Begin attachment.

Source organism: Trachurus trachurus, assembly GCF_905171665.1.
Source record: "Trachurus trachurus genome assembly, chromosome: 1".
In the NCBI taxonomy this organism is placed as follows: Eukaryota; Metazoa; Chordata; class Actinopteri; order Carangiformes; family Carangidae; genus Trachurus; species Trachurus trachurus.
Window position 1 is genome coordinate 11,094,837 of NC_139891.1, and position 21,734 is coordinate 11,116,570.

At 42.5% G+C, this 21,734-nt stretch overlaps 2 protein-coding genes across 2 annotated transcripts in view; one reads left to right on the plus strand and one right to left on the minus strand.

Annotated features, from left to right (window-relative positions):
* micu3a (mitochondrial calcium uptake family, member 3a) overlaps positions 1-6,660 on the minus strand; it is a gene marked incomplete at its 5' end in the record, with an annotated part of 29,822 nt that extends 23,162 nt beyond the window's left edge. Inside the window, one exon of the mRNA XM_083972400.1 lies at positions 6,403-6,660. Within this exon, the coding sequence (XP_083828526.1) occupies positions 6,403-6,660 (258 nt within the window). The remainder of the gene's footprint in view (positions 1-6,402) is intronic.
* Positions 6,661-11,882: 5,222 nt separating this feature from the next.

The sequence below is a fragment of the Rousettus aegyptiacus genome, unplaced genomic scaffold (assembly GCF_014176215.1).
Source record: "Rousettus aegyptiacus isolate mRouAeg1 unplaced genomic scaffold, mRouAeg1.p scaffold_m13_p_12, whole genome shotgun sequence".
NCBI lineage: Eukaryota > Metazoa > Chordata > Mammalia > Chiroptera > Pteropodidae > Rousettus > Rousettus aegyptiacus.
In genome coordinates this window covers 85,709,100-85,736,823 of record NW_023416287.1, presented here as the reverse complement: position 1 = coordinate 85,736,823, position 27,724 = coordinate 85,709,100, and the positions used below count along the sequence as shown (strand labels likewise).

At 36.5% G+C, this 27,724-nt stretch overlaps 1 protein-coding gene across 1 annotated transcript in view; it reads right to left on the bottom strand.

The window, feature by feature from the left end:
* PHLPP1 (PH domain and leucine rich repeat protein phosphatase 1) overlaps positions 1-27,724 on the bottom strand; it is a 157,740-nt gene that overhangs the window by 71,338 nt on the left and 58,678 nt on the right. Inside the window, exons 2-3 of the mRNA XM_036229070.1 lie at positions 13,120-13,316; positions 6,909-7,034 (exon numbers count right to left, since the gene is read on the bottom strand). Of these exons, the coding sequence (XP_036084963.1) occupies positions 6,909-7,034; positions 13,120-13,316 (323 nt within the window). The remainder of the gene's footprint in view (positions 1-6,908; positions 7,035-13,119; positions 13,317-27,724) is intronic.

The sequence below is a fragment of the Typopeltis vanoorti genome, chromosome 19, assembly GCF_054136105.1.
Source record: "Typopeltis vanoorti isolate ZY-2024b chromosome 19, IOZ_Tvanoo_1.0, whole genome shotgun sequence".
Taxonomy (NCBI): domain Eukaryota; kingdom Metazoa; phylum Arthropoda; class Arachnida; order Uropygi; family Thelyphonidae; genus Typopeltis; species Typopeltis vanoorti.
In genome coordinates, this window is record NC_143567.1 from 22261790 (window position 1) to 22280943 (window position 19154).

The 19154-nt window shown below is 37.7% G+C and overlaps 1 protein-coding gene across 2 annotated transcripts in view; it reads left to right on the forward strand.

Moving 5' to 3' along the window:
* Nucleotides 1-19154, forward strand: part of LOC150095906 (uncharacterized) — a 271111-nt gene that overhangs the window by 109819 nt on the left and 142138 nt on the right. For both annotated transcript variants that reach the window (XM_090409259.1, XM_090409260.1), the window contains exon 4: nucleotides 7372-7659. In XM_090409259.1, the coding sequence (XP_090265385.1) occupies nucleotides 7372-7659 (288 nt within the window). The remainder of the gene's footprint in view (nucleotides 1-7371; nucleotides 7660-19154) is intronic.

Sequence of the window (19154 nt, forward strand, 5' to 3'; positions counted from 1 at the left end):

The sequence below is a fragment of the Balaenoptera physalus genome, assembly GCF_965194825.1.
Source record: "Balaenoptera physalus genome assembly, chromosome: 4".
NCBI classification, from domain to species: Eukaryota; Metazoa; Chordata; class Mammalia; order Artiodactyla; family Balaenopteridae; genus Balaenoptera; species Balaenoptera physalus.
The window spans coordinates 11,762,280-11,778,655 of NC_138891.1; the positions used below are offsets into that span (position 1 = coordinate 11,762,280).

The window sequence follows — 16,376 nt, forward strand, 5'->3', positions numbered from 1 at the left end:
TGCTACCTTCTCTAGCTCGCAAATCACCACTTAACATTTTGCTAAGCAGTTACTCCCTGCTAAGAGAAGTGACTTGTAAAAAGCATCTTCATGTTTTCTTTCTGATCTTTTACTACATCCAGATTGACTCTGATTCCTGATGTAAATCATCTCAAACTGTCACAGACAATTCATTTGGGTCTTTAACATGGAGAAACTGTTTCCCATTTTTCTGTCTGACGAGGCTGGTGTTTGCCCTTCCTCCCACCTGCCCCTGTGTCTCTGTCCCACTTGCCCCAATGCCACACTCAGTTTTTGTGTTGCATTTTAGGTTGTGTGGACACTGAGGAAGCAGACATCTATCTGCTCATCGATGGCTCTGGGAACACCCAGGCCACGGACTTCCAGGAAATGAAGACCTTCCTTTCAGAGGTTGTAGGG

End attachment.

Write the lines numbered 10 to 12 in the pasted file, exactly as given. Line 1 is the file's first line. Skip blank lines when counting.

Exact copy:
Source record: "Rousettus aegyptiacus isolate mRouAeg1 unplaced genomic scaffold, mRouAeg1.p scaffold_m13_p_12, whole genome shotgun sequence".
NCBI lineage: Eukaryota > Metazoa > Chordata > Mammalia > Chiroptera > Pteropodidae > Rousettus > Rousettus aegyptiacus.
In genome coordinates this window covers 85,709,100-85,736,823 of record NW_023416287.1, presented here as the reverse complement: position 1 = coordinate 85,736,823, position 27,724 = coordinate 85,709,100, and the positions used below count along the sequence as shown (strand labels likewise).